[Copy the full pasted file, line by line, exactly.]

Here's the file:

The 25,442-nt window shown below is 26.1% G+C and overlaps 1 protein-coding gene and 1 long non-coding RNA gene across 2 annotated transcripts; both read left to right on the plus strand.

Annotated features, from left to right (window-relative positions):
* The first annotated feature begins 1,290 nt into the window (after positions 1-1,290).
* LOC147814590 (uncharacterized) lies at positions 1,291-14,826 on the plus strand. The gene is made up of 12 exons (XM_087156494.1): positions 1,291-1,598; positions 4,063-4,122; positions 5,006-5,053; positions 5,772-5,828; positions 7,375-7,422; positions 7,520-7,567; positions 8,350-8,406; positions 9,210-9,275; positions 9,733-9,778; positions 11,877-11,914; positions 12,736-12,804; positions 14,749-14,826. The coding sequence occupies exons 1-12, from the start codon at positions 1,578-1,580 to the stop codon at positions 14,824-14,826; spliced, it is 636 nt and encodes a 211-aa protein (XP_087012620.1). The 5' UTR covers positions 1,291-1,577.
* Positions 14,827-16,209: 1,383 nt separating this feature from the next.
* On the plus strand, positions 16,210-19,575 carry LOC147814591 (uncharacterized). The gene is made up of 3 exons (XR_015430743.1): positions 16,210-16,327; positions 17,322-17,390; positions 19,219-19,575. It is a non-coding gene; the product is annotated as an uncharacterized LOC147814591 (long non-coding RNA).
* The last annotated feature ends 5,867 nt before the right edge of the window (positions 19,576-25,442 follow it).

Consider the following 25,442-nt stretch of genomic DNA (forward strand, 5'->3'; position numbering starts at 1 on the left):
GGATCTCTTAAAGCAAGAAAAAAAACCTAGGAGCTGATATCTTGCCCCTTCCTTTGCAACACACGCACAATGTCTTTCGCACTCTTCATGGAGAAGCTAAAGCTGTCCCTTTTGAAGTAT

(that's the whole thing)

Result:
The 25,442-nt window shown below is 26.1% G+C and overlaps 1 protein-coding gene and 1 long non-coding RNA gene across 2 annotated transcripts; both read left to right on the plus strand.

Annotated features, from left to right (window-relative positions):
* The first annotated feature begins 1,290 nt into the window (after positions 1-1,290).
* LOC147814590 (uncharacterized) lies at positions 1,291-14,826 on the plus strand. The gene is made up of 12 exons (XM_087156494.1): positions 1,291-1,598; positions 4,063-4,122; positions 5,006-5,053; positions 5,772-5,828; positions 7,375-7,422; positions 7,520-7,567; positions 8,350-8,406; positions 9,210-9,275; positions 9,733-9,778; positions 11,877-11,914; positions 12,736-12,804; positions 14,749-14,826. The coding sequence occupies exons 1-12, from the start codon at positions 1,578-1,580 to the stop codon at positions 14,824-14,826; spliced, it is 636 nt and encodes a 211-aa protein (XP_087012620.1). The 5' UTR covers positions 1,291-1,577.
* Positions 14,827-16,209: 1,383 nt separating this feature from the next.
* On the plus strand, positions 16,210-19,575 carry LOC147814591 (uncharacterized). The gene is made up of 3 exons (XR_015430743.1): positions 16,210-16,327; positions 17,322-17,390; positions 19,219-19,575. It is a non-coding gene; the product is annotated as an uncharacterized LOC147814591 (long non-coding RNA).
* The last annotated feature ends 5,867 nt before the right edge of the window (positions 19,576-25,442 follow it).

Consider the following 25,442-nt stretch of genomic DNA (forward strand, 5'->3'; position numbering starts at 1 on the left):
GGATCTCTTAAAGCAAGAAAAAAAACCTAGGAGCTGATATCTTGCCCCTTCCTTTGCAACACACGCACAATGTCTTTCGCACTCTTCATGGAGAAGCTAAAGCTGTCCCTTTTGAAGTAT